Country's cross-generational appeal is now almost as ingrained as its nostalgia. And yet, it has rarely sated the teenybop market with an age-appropriate idol its numbers have earned. Enter Taylor Swift, a fresh-faced seventeen-year-old, blue eyes framed by blonde ringlets, her songwriting credits respectable at worst, her newfound niche overdue for occupancy. As country prodigies go, Swift's no more a LeeAnn Rimes, shamelessly flaunting her high-wattage pipes, than she is a Tanya Tucker, unwittingly trafficking in jailbait fantasies. On this very site, doubters have called her voice “immature,” while another listener pointedly avers, “you got some dues to pay first before you can sing about a broken heart.” But that's beside the point — she's self-consciously a teenager, young enough to fantasize about a future broken heart rather than mourn an actual one.
Even listeners sonically allergic to pop country should make room for “Tim McGraw,” last fall's big hit. “When you think ‘Tim McGraw,'” Swift sings to an old beau, “I hope you think our favorite song,” adding, “I hope you think of me.” A welcome addition to the noble tradition of songs-about-songs, “Tim McGraw” isn't really about “the haunting power of country music,” as Swift told Country Weekly, and you needn't have loved or even heard a McGraw song for it to catch you up. “Tim McGraw” is about the enduring power of any listener to imbue any music with personal meaning — Tim, he's just incidental, a metrically convenient trio of syllables for Swift's exercise in romantic nostalgia.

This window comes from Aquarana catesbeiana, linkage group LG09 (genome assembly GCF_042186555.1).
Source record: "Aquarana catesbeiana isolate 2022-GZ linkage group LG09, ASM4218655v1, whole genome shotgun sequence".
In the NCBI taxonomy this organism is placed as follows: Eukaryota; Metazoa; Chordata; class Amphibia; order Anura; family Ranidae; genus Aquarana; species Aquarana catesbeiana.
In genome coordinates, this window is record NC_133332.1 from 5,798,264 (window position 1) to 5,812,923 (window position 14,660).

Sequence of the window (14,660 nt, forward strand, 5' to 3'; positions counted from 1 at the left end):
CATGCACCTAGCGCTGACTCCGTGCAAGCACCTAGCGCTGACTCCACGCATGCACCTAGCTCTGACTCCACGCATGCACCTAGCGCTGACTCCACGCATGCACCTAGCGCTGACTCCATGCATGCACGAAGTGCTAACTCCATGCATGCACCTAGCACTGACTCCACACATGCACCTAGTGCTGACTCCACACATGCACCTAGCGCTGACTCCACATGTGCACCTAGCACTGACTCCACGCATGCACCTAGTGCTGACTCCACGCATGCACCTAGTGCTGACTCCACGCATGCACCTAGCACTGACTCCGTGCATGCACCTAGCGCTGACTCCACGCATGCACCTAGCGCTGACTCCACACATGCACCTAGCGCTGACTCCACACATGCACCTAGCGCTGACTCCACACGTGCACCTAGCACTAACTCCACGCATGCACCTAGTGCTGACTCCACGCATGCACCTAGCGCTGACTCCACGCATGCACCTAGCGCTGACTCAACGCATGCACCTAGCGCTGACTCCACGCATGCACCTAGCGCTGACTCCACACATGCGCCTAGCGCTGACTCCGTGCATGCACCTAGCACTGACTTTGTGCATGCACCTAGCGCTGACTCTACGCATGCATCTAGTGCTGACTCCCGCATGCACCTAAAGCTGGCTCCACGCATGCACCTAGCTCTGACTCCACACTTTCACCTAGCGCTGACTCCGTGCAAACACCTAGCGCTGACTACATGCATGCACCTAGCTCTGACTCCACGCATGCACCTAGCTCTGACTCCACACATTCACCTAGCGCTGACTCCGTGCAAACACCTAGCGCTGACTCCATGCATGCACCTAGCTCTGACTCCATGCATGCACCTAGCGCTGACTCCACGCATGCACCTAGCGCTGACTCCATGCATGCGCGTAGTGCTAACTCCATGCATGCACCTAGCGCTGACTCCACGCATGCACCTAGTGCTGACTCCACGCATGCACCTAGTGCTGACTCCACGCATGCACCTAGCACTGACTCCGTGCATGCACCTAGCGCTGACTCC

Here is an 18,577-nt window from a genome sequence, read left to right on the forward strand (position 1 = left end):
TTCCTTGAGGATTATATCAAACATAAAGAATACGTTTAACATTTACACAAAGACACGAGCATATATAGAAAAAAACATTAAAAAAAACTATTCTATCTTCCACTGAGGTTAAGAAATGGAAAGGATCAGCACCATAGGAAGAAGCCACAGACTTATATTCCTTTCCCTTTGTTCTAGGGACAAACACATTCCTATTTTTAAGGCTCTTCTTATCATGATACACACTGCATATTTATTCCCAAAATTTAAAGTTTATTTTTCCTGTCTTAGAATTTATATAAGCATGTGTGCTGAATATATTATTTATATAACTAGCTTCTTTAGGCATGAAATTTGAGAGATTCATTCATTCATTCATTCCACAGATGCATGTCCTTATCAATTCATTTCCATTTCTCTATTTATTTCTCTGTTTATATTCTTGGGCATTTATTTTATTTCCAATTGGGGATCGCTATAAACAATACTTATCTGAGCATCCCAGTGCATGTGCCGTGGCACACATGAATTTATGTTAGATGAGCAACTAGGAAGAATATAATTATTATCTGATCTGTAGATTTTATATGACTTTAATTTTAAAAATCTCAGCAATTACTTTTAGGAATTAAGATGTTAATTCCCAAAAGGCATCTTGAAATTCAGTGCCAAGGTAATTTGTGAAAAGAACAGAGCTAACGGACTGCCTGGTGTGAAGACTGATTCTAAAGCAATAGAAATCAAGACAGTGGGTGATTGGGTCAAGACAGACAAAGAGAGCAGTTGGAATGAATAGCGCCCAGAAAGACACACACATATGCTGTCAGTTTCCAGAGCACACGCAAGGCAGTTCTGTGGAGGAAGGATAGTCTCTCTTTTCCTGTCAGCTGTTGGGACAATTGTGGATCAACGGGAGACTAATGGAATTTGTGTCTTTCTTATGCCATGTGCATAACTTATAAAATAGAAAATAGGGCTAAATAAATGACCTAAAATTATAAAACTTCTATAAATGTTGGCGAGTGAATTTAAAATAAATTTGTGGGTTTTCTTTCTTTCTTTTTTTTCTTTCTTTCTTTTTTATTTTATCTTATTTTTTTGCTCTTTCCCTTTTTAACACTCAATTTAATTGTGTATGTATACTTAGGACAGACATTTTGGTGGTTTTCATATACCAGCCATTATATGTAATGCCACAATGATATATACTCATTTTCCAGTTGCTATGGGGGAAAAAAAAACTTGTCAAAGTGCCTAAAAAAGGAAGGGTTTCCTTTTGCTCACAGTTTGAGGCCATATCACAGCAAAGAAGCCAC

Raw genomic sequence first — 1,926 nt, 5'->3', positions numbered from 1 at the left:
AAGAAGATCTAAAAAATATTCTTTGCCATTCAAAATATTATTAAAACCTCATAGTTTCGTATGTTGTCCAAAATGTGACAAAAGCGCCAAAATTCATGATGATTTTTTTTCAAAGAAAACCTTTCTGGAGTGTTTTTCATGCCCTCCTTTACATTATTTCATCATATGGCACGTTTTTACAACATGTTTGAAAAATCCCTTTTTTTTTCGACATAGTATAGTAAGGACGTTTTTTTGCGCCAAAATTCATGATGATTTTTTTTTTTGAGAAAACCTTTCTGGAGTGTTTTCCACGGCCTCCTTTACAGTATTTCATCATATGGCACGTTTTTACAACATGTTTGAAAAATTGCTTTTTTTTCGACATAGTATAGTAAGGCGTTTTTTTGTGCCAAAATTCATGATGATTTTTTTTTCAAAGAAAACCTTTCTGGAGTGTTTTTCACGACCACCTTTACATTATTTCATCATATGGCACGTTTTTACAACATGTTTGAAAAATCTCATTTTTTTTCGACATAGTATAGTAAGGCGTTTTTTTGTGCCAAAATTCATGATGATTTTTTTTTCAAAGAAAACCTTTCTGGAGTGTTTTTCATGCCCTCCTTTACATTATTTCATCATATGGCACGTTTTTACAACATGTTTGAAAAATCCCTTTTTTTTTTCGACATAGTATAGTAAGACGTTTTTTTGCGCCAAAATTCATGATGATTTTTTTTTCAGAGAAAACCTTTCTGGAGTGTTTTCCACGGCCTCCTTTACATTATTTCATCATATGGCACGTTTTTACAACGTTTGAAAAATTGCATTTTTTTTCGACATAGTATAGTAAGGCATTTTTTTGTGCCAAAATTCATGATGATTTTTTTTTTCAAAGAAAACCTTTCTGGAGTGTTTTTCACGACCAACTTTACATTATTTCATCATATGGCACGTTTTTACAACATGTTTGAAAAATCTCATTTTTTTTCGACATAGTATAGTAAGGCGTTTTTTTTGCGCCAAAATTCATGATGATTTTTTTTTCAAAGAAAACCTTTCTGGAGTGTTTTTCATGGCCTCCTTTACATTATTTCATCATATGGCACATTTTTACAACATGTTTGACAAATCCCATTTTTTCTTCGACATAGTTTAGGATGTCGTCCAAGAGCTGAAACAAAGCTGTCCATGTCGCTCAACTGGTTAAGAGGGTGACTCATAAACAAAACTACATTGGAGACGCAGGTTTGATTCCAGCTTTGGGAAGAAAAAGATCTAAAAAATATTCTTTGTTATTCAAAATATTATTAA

But if Swift anticipates a bittersweet nostalgia for heartbreak, she also anticipates memories of happiness as well. She sings “Mary's Song (Oh My My)” in the voice of a married woman who reminisces about when she was seven and her man was nine — eighty years ago. From there, she occasionally fades into midtempo competence, and falls for insights like “I'm just a girl/ Tryin'to find a place in this world.” But for more successful teencentric vignettes, there's “Our Song” (“He's got a one-hand feel/ On the steering wheel/ The other on my…” pause, before adding “heart”), reminding us that country music is the last genre where people listen to the radio in songs, while on the spunky “Picture to Burn” (“So go and tell your friends that I'm obsessive and crazy/ That's fine — I'll tell mine you're gay”) she imagines Avril as a fourth Dixie Chick. If those comparisons seem a few years outdated, that's intentional — like Garth Brooks smuggling soft rock into Nashville two years after the fact, Swift's importing, and revitalizing, the attitude of confessional teenpop years past its prime.
That same ‘tude subtly permeates the big hit as well. Maybe it's that slide acoustic guitar lick gently nuzzling against the verses the makes “Tim McGraw” seem so much sweeter than it is. But from the very start, Swift hushedly recognizes that her boy's line about the way her blue eyes shine is “a lie.” The last verse is a tart kiss-off, too, with Taylor boasting — what else? — that he'll hear her on the radio one day. The video makes the story clearer, as the dude, sitting in his truck, wipes away a tear as he listens to the radio. “Tim McGraw” isn't just for young girls to moon over a love they'll someday lose. It's a song about making boys cry. And that, girls, is something to look forward to.